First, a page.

-Leonard Williams finished with 1 tackle and 1 pressure in his worst game of the year. Dalvin Tomlinson added 4 tackles and a pressure, but was over-matched in the first half when BAL jumped out to that early lead.

-B.J. Hill added 3 tackles and a pressure.

LINEBACKER

-Blake Martinez was hot and cold. I still don’t think he is 100% based on how he is moving in pursuit. He did play with some decent power and strength, finishing with 12 tackles. He had a big-time fill and stuff on a 3rd-and-2 failed attempt in the second half when NYG still had some life.

-Tae Crowder struggled. The best athlete in this group did show some speed and twitch as usual, but he missed a team high 3 tackles and was flagged for a block in the back on a kick return. He finished with 8 tackles, but it was his worst game of the year and it was against the stiffest competition he has been up against.

-David Mayo was on the field for 44 plays and somehow did not record a single tackle. He missed 2 of them. He was outclassed when it came to speed and agility.

CORNERBACK

-James Bradberry was back on the field after missing a game. BAL barely even looked his way. He did finish with 3 tackles.

-Part of the reason why Bradberry didn’t get tested was Isaac Yiadom. It was his worst game of the year. He missed 2 tackles, lost outside contain on a 3rd-down conversion, and allowed a touchdown to Marquise Brown.

-Logan Ryan saw a lot of time at nickel. He did finish with 8 tackles and a fumble recovery, but missed 2 tackles. Both of his misses were big and it appears he allowed a touchdown on a misread in zone coverage. Ryan does give NYG a lot of hot and cold. By no means was the extension a bad decision, but there are reasons why nobody in the league wanted him at a significant contract price this past offseason. He needs to clean the mistakes up, especially the ones that revolve around tackling.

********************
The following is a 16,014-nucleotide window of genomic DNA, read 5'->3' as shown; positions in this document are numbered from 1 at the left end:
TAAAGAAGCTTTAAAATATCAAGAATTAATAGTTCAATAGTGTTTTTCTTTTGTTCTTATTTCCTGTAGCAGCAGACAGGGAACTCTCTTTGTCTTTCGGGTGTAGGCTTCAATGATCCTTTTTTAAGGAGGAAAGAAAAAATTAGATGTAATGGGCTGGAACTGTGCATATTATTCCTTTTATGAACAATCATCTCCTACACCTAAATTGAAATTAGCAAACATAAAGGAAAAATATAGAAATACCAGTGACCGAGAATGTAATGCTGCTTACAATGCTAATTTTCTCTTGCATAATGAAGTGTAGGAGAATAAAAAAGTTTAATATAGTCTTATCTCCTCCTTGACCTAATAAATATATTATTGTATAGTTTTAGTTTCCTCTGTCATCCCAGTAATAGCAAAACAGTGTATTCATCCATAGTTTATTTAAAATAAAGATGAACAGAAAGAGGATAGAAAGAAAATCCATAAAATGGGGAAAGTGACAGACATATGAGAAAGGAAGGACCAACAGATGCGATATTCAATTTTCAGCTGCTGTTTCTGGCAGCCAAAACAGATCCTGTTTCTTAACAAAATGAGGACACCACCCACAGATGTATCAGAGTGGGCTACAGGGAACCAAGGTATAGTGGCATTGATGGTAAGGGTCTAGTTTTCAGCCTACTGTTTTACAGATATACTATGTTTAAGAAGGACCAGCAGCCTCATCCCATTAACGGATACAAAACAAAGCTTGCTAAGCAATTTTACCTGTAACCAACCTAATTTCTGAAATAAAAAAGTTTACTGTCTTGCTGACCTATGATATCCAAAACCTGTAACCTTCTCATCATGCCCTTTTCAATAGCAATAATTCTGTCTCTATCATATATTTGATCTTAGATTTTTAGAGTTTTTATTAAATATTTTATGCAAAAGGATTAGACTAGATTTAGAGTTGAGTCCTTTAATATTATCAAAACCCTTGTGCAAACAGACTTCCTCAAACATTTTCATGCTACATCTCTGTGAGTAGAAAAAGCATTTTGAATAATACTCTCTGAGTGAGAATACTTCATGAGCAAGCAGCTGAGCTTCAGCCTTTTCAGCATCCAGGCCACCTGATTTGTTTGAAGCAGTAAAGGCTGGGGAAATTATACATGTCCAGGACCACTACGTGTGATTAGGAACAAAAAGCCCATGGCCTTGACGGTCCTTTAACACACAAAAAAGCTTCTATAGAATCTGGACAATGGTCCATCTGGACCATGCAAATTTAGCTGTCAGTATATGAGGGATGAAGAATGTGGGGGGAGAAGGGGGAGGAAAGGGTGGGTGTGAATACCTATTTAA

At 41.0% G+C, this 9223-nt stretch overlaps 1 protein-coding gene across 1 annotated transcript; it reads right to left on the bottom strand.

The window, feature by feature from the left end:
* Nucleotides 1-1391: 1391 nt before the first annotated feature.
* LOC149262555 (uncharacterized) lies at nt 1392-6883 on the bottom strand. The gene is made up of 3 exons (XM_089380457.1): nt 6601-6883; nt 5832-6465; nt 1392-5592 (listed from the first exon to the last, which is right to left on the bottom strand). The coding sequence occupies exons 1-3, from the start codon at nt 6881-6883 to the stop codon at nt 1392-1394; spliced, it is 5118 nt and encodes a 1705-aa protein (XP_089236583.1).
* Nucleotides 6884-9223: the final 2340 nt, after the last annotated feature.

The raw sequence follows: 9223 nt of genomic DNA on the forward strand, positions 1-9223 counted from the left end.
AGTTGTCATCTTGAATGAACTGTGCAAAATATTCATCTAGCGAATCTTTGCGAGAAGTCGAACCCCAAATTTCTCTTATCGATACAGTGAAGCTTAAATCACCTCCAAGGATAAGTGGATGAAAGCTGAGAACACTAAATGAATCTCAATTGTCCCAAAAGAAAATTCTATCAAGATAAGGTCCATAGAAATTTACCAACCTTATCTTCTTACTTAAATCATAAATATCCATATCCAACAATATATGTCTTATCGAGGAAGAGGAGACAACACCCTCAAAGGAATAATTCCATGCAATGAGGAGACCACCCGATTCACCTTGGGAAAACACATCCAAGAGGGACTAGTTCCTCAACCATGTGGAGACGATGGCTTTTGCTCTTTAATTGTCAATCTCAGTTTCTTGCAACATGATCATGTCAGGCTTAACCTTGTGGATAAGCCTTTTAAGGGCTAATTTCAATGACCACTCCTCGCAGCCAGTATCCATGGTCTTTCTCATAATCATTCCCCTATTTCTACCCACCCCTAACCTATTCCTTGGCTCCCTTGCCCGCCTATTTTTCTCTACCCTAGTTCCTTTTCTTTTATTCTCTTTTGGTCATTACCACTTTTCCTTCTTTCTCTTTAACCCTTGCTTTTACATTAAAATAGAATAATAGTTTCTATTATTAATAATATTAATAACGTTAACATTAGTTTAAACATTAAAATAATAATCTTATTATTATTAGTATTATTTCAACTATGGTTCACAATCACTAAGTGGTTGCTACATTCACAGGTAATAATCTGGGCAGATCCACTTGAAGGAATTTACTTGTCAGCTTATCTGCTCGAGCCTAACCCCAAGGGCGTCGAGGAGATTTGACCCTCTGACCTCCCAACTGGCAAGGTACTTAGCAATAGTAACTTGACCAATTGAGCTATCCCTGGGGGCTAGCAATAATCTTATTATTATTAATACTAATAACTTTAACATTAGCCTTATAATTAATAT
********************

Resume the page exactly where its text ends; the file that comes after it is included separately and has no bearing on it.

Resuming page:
SAFETY

-Julian Love saw less playing time. It looks like Xavier McKinney has passed him on the depth chart and it didn’t go well in BAL. McKinney was beat by tight end Mark Andrews multiple times. He also missed 2 tackles. The one thing I will say that I did like was his playing speed. He gets from point A to point B faster than anyone else on the defense.

-Jabrill Peppers had 6 tackles and a TFL. Nothing stood out, good or bad.

SPECIAL TEAMS

-K Graham Gano: 2/2 (Made 31, 42).
-P Riley Dixon: 3 Punts / 47.0 avg / 35.0 net

3 STUDS

-WR Sterling Shepard, LB Blake Martinez, OC Nick Gates

3 DUDS

-DT Leonard Williams, CB Isaac Yiadom, EDGE Jabaal Sheard

3 THOUGHTS ON BAL

This is one team I just wouldn’t want to play in the postseason. Sure, they haven’t done much there since Jackson has been in the fold. Sure, their passing game isn’t dangerous. Sure, their offensive line isn’t quite what it was a year ago. However, when this team is hot, they show dominance that is as high as anyone. You know what they’re doing, and you just can’t stop it.

Want to know the sign of as really good coaching staff? One that can adjust. One that is not stubborn and set in their ways. Look no further than BAL. They took in Jackson (after trading up for him with the last pick of the 2018 Draft) and morphed their scheme and surrounding cast in a blink of the eye when they put him into the starting role. They stocked up on tight ends. They stocked up on physical downhill running backs. They stocked up on big offensive linemen. BAL has, by far, been the top rushing team in the NFL since the start of 2019. Next up, they have to get it done in the playoffs.